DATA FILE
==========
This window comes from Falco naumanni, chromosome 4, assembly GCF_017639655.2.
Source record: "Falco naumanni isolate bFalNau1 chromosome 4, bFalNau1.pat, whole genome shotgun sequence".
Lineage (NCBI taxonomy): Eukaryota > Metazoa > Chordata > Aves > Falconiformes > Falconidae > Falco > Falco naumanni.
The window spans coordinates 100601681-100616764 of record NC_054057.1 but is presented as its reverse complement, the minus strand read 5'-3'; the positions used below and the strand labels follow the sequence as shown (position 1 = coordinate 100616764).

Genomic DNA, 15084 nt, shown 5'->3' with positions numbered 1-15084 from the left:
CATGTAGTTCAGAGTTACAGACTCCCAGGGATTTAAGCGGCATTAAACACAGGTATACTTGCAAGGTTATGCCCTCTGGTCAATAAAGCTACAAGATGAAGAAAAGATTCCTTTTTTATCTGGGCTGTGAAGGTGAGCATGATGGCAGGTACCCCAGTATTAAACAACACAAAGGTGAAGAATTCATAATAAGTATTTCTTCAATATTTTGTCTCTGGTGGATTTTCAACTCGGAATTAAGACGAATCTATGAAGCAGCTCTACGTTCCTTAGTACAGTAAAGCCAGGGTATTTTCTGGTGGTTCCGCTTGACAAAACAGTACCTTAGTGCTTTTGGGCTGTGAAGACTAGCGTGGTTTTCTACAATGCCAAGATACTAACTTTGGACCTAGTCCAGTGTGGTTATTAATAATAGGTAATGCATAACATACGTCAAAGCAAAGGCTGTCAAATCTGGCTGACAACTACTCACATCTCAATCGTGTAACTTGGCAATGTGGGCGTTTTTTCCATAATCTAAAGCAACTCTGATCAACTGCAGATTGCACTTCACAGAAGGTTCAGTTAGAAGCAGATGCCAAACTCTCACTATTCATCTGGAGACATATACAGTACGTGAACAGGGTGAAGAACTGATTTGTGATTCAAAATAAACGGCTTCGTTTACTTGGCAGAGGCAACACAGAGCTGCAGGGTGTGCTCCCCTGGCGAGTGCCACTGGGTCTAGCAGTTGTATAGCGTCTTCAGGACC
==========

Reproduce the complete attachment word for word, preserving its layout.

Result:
This window comes from Falco naumanni, chromosome 4, assembly GCF_017639655.2.
Source record: "Falco naumanni isolate bFalNau1 chromosome 4, bFalNau1.pat, whole genome shotgun sequence".
Lineage (NCBI taxonomy): Eukaryota > Metazoa > Chordata > Aves > Falconiformes > Falconidae > Falco > Falco naumanni.
The window spans coordinates 100601681-100616764 of record NC_054057.1 but is presented as its reverse complement, the minus strand read 5'-3'; the positions used below and the strand labels follow the sequence as shown (position 1 = coordinate 100616764).

Genomic DNA, 15084 nt, shown 5'->3' with positions numbered 1-15084 from the left:
CATGTAGTTCAGAGTTACAGACTCCCAGGGATTTAAGCGGCATTAAACACAGGTATACTTGCAAGGTTATGCCCTCTGGTCAATAAAGCTACAAGATGAAGAAAAGATTCCTTTTTTATCTGGGCTGTGAAGGTGAGCATGATGGCAGGTACCCCAGTATTAAACAACACAAAGGTGAAGAATTCATAATAAGTATTTCTTCAATATTTTGTCTCTGGTGGATTTTCAACTCGGAATTAAGACGAATCTATGAAGCAGCTCTACGTTCCTTAGTACAGTAAAGCCAGGGTATTTTCTGGTGGTTCCGCTTGACAAAACAGTACCTTAGTGCTTTTGGGCTGTGAAGACTAGCGTGGTTTTCTACAATGCCAAGATACTAACTTTGGACCTAGTCCAGTGTGGTTATTAATAATAGGTAATGCATAACATACGTCAAAGCAAAGGCTGTCAAATCTGGCTGACAACTACTCACATCTCAATCGTGTAACTTGGCAATGTGGGCGTTTTTTCCATAATCTAAAGCAACTCTGATCAACTGCAGATTGCACTTCACAGAAGGTTCAGTTAGAAGCAGATGCCAAACTCTCACTATTCATCTGGAGACATATACAGTACGTGAACAGGGTGAAGAACTGATTTGTGATTCAAAATAAACGGCTTCGTTTACTTGGCAGAGGCAACACAGAGCTGCAGGGTGTGCTCCCCTGGCGAGTGCCACTGGGTCTAGCAGTTGTATAGCGTCTTCAGGACC